The handy WiFi at your local Starbucks may seem like a convenience, after all, you’re only checking in to Facebook and choosing the best filter for your Instagram-able coffee, but do you really know the risks of using public wireless networks and free hotspots?
Free WiFi is often used as an incentive in places such as McDonald’s and more recently, London’s Underground and John Lewis. Although it can be useful for double checking online stock or using it to send messages when you’re without any signal, there are some risks to be aware of. Public networks mean that anyone can see you and explore your device when connected to the network. The traffic you send and receive can be easily intercepted without your knowledge, making identity and data theft a common occurrence.
Because of this, certain activities should be avoided or at least kept to a minimum.
- One of the most important – online banking. Actions that involve personally identifiable information such as security numbers should be avoided at all costs.
- Logging into personal accounts like social media or blogs. Public networks allow criminals to easily see your login credentials and save them for later. The same goes for any business accounts.
- Even sending messages over the likes of Facebook Messenger or WhatsApp that contain sensitive information should be kept to a minimum. If the messages aren’t encrypted, they can be easily viewed.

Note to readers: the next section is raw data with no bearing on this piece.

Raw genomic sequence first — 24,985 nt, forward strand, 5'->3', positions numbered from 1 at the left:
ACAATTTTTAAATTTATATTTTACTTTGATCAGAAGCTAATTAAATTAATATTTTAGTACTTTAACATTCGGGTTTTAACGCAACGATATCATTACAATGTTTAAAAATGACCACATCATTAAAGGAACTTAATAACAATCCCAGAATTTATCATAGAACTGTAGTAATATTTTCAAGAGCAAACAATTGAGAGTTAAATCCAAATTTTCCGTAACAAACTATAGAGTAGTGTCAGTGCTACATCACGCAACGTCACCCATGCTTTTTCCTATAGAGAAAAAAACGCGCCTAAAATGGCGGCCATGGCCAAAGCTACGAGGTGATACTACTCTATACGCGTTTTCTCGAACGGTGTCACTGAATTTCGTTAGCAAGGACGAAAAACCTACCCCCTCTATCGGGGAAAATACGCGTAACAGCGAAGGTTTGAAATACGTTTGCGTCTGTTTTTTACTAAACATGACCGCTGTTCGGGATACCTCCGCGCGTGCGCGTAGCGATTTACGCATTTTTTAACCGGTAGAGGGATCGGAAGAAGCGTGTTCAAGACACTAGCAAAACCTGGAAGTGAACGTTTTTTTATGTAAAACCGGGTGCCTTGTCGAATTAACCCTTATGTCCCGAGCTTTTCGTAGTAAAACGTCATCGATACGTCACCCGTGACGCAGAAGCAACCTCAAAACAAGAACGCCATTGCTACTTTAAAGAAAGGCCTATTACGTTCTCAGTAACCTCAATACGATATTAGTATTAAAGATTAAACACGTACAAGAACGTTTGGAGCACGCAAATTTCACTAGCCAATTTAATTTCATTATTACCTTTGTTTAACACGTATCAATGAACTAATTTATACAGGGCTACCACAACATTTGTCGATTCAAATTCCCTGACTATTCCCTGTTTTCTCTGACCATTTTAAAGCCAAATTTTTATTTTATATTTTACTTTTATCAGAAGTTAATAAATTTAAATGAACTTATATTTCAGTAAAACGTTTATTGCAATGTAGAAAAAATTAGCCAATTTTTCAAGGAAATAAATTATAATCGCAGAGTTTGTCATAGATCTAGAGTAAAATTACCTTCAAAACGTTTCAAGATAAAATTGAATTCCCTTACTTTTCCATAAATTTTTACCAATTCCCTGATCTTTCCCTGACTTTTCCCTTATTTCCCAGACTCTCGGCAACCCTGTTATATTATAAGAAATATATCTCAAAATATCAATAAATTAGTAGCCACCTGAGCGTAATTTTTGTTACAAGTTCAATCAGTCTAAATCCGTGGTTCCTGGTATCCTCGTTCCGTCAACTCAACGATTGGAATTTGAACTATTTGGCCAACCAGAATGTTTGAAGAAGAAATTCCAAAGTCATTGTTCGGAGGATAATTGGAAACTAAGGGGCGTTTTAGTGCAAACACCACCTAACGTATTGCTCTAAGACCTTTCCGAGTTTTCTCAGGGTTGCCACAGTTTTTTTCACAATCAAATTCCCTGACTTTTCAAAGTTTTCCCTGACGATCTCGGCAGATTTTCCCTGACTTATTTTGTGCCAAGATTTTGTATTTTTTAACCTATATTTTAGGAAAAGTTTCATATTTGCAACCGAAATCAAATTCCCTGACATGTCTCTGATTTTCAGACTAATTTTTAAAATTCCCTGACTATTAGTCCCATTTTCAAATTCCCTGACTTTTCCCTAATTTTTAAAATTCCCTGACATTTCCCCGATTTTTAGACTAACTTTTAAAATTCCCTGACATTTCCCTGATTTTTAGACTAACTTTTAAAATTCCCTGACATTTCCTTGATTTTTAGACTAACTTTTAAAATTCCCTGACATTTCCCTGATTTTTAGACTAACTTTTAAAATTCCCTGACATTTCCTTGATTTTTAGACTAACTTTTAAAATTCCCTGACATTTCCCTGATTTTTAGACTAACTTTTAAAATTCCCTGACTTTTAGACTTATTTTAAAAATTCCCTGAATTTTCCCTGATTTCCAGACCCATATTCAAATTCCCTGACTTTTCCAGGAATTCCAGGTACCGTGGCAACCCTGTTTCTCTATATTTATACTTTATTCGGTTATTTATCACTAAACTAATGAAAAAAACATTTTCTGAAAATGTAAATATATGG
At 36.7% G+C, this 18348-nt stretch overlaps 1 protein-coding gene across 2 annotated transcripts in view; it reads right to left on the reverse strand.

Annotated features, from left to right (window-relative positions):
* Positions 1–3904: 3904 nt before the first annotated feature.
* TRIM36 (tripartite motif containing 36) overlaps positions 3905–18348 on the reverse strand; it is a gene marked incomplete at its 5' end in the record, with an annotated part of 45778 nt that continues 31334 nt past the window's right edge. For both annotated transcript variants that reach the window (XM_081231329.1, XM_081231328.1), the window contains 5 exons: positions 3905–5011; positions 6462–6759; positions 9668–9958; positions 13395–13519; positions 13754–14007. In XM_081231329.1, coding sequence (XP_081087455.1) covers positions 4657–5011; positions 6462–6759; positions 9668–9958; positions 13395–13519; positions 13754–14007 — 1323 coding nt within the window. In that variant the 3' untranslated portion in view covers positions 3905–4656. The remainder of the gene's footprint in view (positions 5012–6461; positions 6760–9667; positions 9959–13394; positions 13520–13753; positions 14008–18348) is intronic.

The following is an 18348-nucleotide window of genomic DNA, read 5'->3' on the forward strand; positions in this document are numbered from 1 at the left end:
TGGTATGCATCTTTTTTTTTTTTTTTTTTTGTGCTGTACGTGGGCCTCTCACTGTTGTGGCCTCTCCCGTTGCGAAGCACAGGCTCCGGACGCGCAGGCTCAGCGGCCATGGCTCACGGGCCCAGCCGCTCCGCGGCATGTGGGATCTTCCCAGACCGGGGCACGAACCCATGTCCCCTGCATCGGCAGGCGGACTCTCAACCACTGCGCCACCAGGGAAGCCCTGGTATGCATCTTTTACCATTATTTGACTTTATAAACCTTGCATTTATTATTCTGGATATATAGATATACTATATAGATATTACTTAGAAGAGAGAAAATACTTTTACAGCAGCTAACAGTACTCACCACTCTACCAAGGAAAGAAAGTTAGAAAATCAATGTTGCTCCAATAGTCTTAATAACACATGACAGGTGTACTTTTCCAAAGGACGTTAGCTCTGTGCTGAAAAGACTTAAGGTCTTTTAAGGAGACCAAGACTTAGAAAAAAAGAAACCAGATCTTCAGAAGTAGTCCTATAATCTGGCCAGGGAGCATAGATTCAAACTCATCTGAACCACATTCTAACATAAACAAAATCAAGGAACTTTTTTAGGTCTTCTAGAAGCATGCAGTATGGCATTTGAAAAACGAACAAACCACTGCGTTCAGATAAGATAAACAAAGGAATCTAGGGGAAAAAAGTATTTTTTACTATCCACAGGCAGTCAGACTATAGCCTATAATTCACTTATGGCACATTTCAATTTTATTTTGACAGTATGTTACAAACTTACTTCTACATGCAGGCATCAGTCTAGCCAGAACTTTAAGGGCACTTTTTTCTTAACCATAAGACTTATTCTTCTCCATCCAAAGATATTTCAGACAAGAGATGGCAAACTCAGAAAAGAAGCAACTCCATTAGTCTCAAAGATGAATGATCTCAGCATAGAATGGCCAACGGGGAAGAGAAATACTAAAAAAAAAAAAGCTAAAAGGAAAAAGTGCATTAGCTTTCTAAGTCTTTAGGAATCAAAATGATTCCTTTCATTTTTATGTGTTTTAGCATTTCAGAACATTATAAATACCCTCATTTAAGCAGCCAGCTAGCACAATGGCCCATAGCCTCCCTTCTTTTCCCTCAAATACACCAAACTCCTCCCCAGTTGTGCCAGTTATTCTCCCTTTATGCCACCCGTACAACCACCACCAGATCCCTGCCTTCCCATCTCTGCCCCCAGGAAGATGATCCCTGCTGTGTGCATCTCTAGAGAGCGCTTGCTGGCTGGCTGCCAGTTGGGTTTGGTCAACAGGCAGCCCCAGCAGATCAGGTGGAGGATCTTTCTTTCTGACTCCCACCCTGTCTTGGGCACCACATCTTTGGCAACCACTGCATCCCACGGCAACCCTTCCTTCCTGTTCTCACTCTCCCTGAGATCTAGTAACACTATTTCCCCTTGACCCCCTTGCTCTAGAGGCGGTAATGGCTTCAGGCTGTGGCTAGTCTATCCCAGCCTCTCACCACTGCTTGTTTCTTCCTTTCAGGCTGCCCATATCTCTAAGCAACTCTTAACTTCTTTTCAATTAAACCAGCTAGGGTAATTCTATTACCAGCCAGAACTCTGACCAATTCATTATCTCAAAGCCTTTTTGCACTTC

If social media or online shopping just can’t wait, check for the lock that should appear in the address bar. HTTPS also gives an indication that your details are being kept safe, too. VPNs (Virtual Private Networks) are useful and works by rerouting traffic through dedicated, encrypted servers. Both free and paid-for VPNs work well and the majority of technical magic is done behind the scenes so they’re easy to install and use. The likes of TunnelBear, IPVanish and Cyberghost all come highly recommended.
Did you know 95.6% of survey respondents used public WiFi to carry out work tasks? 20% of mobile devices have absolutely no security enabled? And 26.9% of those surveyed were concerned that their data could be intercepted but continued to use public WiFi?
Public WiFi may seem convenient at the time, but be mindful of the repercussions. As the demand for cyber security is ever increasing, industry leaders, OmniCom have picked some of the best apps that offer protection:
- Avast! (for Android and iOS) – Avast! Has a tool that scans wireless networks and lets you know if it’s safe to use.
- Lookout Mobile Security (for Android and iOS) – An anti-malware tool that helps locate the device if it goes missing.
- ESET Mobile Security & Antivirus (for Android) – Numerous features for protecting, remote wiping and tracking devices.
Hacking doesn’t just affect your mobile devices either. It’s equally as important to ensure your laptop is safe too. For a step by step guide on enabling firewalls, turning off sharing and automate your public WiFi security settings, Lifehacker has put together the ultimate guide.
As the saying goes, “an ounce of prevention is worth a pound of cure” and this definitely applies to your online safety. Next time you connect to a public network think of the issues – will your skinny macchiato get that many likes anyway?
*image sourced from: https://consumerist.com/2016/07/18/